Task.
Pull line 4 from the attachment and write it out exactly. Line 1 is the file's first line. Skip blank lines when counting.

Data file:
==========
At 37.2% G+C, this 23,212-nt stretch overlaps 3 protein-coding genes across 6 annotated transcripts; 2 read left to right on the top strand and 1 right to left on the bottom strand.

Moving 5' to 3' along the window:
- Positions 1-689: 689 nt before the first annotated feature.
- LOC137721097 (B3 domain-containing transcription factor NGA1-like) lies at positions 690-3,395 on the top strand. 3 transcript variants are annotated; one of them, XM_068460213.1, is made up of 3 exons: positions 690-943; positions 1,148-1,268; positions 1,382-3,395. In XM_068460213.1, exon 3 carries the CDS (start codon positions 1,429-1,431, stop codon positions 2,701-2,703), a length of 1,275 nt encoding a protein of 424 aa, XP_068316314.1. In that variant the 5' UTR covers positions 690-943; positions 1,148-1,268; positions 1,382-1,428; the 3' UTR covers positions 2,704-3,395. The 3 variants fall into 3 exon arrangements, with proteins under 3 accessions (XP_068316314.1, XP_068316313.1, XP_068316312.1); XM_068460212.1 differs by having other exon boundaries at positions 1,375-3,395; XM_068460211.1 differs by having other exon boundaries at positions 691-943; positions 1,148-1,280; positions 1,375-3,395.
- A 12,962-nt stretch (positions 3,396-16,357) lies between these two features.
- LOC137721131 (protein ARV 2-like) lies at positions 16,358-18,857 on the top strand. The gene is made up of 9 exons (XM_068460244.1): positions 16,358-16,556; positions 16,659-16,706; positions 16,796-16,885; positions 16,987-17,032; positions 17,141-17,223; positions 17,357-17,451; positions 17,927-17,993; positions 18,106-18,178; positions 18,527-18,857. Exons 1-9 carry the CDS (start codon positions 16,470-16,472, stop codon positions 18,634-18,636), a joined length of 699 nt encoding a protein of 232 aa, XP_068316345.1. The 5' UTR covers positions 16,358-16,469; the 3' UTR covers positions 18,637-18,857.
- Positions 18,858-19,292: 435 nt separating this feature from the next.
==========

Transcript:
- LOC137721097 (B3 domain-containing transcription factor NGA1-like) lies at positions 690-3,395 on the top strand. 3 transcript variants are annotated; one of them, XM_068460213.1, is made up of 3 exons: positions 690-943; positions 1,148-1,268; positions 1,382-3,395. In XM_068460213.1, exon 3 carries the CDS (start codon positions 1,429-1,431, stop codon positions 2,701-2,703), a length of 1,275 nt encoding a protein of 424 aa, XP_068316314.1. In that variant the 5' UTR covers positions 690-943; positions 1,148-1,268; positions 1,382-1,428; the 3' UTR covers positions 2,704-3,395. The 3 variants fall into 3 exon arrangements, with proteins under 3 accessions (XP_068316314.1, XP_068316313.1, XP_068316312.1); XM_068460212.1 differs by having other exon boundaries at positions 1,375-3,395; XM_068460211.1 differs by having other exon boundaries at positions 691-943; positions 1,148-1,280; positions 1,375-3,395.